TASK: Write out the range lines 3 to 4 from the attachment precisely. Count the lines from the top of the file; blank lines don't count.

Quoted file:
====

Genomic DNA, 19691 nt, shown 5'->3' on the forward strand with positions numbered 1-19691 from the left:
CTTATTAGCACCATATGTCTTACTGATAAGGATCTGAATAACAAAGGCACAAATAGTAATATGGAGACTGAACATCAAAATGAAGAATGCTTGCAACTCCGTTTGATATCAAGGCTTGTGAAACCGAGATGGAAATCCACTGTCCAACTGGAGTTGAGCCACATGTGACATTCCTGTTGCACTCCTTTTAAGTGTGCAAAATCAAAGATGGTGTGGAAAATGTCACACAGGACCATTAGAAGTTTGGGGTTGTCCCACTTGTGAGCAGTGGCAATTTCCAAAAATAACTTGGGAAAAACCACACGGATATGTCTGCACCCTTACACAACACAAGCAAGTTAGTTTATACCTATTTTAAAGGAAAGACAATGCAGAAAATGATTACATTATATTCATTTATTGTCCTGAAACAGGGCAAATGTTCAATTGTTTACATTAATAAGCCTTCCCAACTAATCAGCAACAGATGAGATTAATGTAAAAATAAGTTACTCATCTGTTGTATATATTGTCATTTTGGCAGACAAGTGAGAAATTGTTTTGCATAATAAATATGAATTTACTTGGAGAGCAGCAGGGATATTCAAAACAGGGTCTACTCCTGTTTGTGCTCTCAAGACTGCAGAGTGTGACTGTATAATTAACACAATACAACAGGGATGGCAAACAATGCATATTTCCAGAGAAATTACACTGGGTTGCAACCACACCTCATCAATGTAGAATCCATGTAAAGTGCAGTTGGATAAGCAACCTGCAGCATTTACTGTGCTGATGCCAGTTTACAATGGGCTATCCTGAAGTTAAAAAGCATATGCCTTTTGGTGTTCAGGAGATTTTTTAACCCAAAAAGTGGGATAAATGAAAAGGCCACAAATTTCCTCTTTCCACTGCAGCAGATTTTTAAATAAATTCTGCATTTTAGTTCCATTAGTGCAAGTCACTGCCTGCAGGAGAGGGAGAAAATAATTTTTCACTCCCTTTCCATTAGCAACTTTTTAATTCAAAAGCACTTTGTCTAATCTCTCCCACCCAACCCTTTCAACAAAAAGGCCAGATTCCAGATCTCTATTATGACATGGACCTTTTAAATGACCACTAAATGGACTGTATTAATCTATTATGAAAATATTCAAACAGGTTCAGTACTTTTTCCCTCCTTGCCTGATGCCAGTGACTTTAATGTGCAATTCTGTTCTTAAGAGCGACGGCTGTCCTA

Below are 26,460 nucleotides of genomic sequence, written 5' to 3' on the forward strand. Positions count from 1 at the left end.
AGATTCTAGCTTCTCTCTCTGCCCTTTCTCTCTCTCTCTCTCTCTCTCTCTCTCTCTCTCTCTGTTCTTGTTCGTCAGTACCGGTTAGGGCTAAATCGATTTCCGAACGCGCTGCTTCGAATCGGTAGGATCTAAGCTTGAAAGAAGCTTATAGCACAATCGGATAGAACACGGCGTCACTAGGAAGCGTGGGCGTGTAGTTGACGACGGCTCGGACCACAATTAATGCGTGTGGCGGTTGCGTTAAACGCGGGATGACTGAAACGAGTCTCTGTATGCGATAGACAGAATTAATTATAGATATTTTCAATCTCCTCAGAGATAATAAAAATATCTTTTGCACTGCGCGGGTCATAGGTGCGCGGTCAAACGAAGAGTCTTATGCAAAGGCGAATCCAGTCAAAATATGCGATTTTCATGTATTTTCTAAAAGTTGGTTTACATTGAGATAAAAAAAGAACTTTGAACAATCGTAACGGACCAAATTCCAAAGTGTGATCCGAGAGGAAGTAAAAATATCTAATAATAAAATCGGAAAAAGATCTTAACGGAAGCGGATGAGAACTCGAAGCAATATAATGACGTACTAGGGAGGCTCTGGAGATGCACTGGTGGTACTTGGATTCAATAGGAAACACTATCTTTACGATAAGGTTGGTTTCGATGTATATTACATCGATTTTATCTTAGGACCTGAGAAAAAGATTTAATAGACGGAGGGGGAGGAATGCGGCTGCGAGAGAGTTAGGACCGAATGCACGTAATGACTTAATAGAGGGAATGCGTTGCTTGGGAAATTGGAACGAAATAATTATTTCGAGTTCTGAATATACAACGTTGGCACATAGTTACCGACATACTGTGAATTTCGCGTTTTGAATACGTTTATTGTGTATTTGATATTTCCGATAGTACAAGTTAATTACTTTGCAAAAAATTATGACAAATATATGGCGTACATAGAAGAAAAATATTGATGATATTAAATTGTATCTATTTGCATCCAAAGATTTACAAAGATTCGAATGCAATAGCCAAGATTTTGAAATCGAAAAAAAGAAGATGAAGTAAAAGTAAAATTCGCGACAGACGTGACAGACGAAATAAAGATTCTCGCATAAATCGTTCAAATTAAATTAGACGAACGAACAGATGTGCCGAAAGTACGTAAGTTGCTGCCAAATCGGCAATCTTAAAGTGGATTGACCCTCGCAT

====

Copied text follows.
Below are 26,460 nucleotides of genomic sequence, written 5' to 3' on the forward strand. Positions count from 1 at the left end.
AGATTCTAGCTTCTCTCTCTGCCCTTTCTCTCTCTCTCTCTCTCTCTCTCTCTCTCTCTCTCTGTTCTTGTTCGTCAGTACCGGTTAGGGCTAAATCGATTTCCGAACGCGCTGCTTCGAATCGGTAGGATCTAAGCTTGAAAGAAGCTTATAGCACAATCGGATAGAACACGGCGTCACTAGGAAGCGTGGGCGTGTAGTTGACGACGGCTCGGACCACAATTAATGCGTGTGGCGGTTGCGTTAAACGCGGGATGACTGAAACGAGTCTCTGTATGCGATAGACAGAATTAATTATAGATATTTTCAATCTCCTCAGAGATAATAAAAATATCTTTTGCACTGCGCGGGTCATAGGTGCGCGGTCAAACGAAGAGTCTTATGCAAAGGCGAATCCAGTCAAAATATGCGATTTTCATGTATTTTCTAAAAGTTGGTTTACATTGAGATAAAAAAAGAACTTTGAACAATCGTAACGGACCAAATTCCAAAGTGTGATCCGAGAGGAAGTAAAAATATCTAATAATAAAATCGGAAAAAGATCTTAACGGAAGCGGATGAGAACTCGAAGCAATATAATGACGTACTAGGGAGGCTCTGGAGATGCACTGGTGGTACTTGGATTCAATAGGAAACACTATCTTTACGATAAGGTTGGTTTCGATGTATATTACATCGATTTTATCTTAGGACCTGAGAAAAAGATTTAATAGACGGAGGGGGAGGAATGCGGCTGCGAGAGAGTTAGGACCGAATGCACGTAATGACTTAATAGAGGGAATGCGTTGCTTGGGAAATTGGAACGAAATAATTATTTCGAGTTCTGAATATACAACGTTGGCACATAGTTACCGACATACTGTGAATTTCGCGTTTTGAATACGTTTATTGTGTATTTGATATTTCCGATAGTACAAGTTAATTACTTTGCAAAAAATTATGACAAATATATGGCGTACATAGAAGAAAAATATTGATGATATTAAATTGTATCTATTTGCATCCAAAGATTTACAAAGATTCGAATGCAATAGCCAAGATTTTGAAATCGAAAAAAAGAAGATGAAGTAAAAGTAAAATTCGCGACAGACGTGACAGACGAAATAAAGATTCTCGCATAAATCGTTCAAATTAAATTAGACGAACGAACAGATGTGCCGAAAGTACGTAAGTTGCTGCCAAATCGGCAATCTTAAAGTGGATTGACCCTCGCAT